“If you looked at Walter,” said Ken Valdiserri, the team’s director of media relations, “you would have thought we’d lost.”

“For the ten years I had played with him, Walter claimed it didn’t matter how many yards he got, how many touchdowns he scored—it was about winning,” said Brian Baschnagel, the veteran receiver who, because of a seasonending knee injury, watched the game from above in the coaches’ box. “That was the attitude I took, too. I didn’t care how many passes I caught, as long as the Bears won. And I always felt Walter felt the exact same way. But when he reacted the way he did . . . it was the exact opposite of what he had claimed to be as an athlete.”

* Without a football career, without a racing career, without the potential ownership of an NFL franchise, Walter Payton often found himself suffocated by darkness. Oh, he wouldn’t let on as such. He smiled and laughed and told jokes and pinched rear ends and tried his absolute best to come across as the life of the party. Inside, however, happiness eluded Payton in the same manner he had once eluded opposing linebackers.

* “I always wondered whether I did Walter a favor by helping him get so big,” said Bud Holmes. “It’s a fine line whether
he would have been happier as a larger-than-life celebrity, or as a man back in Columbia, Mississippi, fathering ten or twelve illegitimate children, getting thrown in jail once a month, working some blue-collar job. If Elvis had it to do all over again, would he rather just drive a truck in Tupelo?”

* Payton was the clichéd celebrity—surrounded by admirers, yet alone. “He called me many times at two, three in the morning, just wanting to talk,” said Holmes. “There’s a Norman Rockwell quote—‘Pity the poor genius.’ I pitied Walter.”

* Quirk and Tucker came to expect Payton’s manic mood swings—giddy one second, despondent the next. He kept a tub of painkillers inside a desk drawer and popped them regularly. He ate greasy fast foods and gorged on fettuccine carbonara (his favorite dish) and dumped ten sugar packs into each cup of coffee and dunked pork rinds into hot sauce. Though a fast metabolism prevented Payton from gaining excessive weight, they worried how it all impacted his psyche. “He ate junk,” said Conley. “Fettuccine Alfredo with
crumbled bacon. Chili dogs. Corn dogs. And fried pork chops, and I mean fried hard.” Never an imbiber as a player, Payton now drank his fair share of beer. He behaved erratically and was prone to strange and confounding moments. Holmes vividly recalled visiting the office for a meeting. “Walter came in and he was bouncing off the walls,” he said. “He was totally incoherent, all hopped up on these painkillers. I remember he turned on his computer and he wanted to show some old porn crap. His eyes were all weird. I said, ‘Walter, what the hell?’ He drank a couple of beers and I couldn’t believe it. Who was this person?”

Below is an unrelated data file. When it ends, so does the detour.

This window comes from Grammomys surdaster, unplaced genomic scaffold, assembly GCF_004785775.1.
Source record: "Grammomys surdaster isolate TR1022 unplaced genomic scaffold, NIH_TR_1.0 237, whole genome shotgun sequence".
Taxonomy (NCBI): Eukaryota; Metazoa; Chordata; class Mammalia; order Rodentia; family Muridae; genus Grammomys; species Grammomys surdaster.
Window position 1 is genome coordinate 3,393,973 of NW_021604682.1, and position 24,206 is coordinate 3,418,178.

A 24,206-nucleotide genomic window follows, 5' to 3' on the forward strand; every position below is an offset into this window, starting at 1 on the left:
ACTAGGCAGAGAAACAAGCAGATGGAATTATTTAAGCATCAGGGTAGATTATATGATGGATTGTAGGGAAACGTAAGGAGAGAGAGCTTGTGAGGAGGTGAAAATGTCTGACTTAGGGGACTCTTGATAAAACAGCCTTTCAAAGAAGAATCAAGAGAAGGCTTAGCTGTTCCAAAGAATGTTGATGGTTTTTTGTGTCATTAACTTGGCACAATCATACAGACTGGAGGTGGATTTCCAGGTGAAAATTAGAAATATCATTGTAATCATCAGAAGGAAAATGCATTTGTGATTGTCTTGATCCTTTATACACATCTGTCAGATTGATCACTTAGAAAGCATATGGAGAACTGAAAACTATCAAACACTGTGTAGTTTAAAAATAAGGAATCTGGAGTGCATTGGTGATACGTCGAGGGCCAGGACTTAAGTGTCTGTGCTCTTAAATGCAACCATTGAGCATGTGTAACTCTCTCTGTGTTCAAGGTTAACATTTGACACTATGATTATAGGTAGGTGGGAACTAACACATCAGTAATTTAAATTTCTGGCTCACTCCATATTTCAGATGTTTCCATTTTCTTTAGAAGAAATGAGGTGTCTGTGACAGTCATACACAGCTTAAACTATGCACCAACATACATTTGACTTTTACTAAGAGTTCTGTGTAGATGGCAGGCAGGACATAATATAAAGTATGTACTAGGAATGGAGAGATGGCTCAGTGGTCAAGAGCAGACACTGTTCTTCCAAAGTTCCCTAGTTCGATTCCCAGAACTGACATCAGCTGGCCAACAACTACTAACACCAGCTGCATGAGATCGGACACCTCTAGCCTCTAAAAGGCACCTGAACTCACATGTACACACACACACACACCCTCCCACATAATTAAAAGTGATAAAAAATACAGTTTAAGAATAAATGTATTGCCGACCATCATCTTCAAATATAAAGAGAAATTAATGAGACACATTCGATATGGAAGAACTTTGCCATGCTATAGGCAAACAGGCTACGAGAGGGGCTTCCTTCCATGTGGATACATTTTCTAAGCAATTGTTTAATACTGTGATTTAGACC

* Once, during a particularly down period, he entered the house at 34 Mudhank with his gun drawn, telephoned a friend, and crying, uttered, “I’m going to end it now.”
“Walter would call me all the time, saying he was about to kill himself,” said Holmes. “He was tired. He was angry. Nobody loved him. He wanted to be dead.” The first time such a threat was made, Holmes dropped what he was doing and flew from Mississippi to Illinois to console his client. By the time he arrived, Payton’s mood had swung positive. Holmes never again took his threats seriously.
Despite the urging of those around him, Payton refused to see a psychologist or social worker. What would that say about his strength and fortitude? He was supposed to be a hero. Heroes didn’t do therapy.

* Payton probably isn’t the greatest pure running back in NFL history. Jim Brown was more skilled. Emmitt Smith gained more yards (he broke Payton’s record in 2002). Earl Campbell was stronger, Gale Sayers was faster, Barry Sanders was more elusive. Throughout his career, Payton was routinely overshadowed by his peers in the same position. He never matched the splendor of O.J. Simpson or the grace of Eric Dickerson. Marcus Allen boasted a regalness Payton lacked. Billy Sims entered the league with greater hype.

* Nigel Smythe, Walter’s second son, had never looked especially hard into this part of his life. He understood that his biological father was one of the most famous sports figures in the United States. But he also knew the same man—one adored by millions of people—had made no effort to be a dad. From the day Nigel was born in 1985 until Walter’s death in 1999, the two never lived more than thirty miles apart from one another. Despite that, Walter Payton—the onetime Illinois Fatherhood Initiative Chicago Father of the Year—wanted nothing to do with the boy.

About Luke Ford

I've written five books (see Amazon.com). My work has been followed by the New York Times, the Los Angeles Times, and 60 Minutes. I teach Alexander Technique in Beverly Hills (Alexander90210.com).